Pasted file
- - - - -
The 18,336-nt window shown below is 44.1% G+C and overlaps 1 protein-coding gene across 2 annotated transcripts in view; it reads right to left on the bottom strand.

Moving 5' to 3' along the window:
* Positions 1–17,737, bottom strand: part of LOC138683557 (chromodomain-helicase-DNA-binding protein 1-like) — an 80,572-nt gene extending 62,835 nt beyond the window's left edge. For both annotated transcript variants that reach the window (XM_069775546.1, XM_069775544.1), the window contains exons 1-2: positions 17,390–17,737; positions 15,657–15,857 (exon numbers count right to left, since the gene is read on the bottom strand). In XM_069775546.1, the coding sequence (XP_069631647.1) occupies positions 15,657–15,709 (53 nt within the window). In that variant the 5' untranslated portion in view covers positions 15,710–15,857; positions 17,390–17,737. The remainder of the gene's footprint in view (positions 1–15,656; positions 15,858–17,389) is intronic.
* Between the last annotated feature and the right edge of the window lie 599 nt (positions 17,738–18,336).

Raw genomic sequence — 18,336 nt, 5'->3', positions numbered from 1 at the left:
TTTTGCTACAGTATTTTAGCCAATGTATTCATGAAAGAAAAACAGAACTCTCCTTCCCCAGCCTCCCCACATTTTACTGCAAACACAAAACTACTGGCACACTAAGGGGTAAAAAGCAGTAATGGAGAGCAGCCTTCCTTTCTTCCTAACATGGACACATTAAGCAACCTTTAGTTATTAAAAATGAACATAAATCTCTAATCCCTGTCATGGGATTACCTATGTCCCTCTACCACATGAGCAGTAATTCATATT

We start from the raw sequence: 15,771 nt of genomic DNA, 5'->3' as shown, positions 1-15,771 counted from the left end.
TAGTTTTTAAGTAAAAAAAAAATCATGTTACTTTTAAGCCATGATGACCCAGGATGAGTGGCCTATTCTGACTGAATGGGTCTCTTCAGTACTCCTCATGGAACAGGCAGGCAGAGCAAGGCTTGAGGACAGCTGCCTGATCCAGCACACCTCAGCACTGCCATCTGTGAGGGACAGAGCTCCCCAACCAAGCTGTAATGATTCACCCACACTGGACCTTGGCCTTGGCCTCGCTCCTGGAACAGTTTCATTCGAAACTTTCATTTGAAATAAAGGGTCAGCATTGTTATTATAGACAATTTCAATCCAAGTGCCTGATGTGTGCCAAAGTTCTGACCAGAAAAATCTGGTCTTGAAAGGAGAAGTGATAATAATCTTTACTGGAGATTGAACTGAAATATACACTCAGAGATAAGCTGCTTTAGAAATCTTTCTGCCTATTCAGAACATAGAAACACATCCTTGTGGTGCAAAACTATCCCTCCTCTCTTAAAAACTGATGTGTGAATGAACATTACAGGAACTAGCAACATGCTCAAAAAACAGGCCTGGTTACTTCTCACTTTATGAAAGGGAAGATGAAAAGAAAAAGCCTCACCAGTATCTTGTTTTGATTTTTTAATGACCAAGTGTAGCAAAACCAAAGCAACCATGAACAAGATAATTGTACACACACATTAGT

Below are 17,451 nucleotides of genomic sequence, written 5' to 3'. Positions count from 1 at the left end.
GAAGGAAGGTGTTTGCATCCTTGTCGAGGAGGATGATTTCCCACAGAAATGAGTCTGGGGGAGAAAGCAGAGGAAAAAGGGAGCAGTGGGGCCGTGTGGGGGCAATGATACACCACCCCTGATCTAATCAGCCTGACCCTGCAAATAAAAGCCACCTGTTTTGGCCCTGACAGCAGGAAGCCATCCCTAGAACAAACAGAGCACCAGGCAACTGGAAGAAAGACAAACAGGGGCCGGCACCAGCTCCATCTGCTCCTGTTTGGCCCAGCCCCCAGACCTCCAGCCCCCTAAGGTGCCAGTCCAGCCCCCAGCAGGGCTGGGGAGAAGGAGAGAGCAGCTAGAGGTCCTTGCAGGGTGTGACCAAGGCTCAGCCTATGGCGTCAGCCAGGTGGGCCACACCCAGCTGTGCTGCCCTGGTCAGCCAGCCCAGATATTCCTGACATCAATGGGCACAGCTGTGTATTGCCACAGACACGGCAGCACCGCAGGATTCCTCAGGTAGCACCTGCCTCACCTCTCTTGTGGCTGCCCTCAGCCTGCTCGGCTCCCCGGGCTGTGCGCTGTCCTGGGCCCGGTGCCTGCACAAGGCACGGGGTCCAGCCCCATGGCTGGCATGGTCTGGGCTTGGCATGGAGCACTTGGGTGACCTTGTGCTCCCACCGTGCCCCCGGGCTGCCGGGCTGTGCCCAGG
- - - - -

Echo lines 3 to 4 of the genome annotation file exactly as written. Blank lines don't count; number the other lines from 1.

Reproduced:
* Positions 1–17,737, bottom strand: part of LOC138683557 (chromodomain-helicase-DNA-binding protein 1-like) — an 80,572-nt gene extending 62,835 nt beyond the window's left edge. For both annotated transcript variants that reach the window (XM_069775546.1, XM_069775544.1), the window contains exons 1-2: positions 17,390–17,737; positions 15,657–15,857 (exon numbers count right to left, since the gene is read on the bottom strand). In XM_069775546.1, the coding sequence (XP_069631647.1) occupies positions 15,657–15,709 (53 nt within the window). In that variant the 5' untranslated portion in view covers positions 15,710–15,857; positions 17,390–17,737. The remainder of the gene's footprint in view (positions 1–15,656; positions 15,858–17,389) is intronic.
* Between the last annotated feature and the right edge of the window lie 599 nt (positions 17,738–18,336).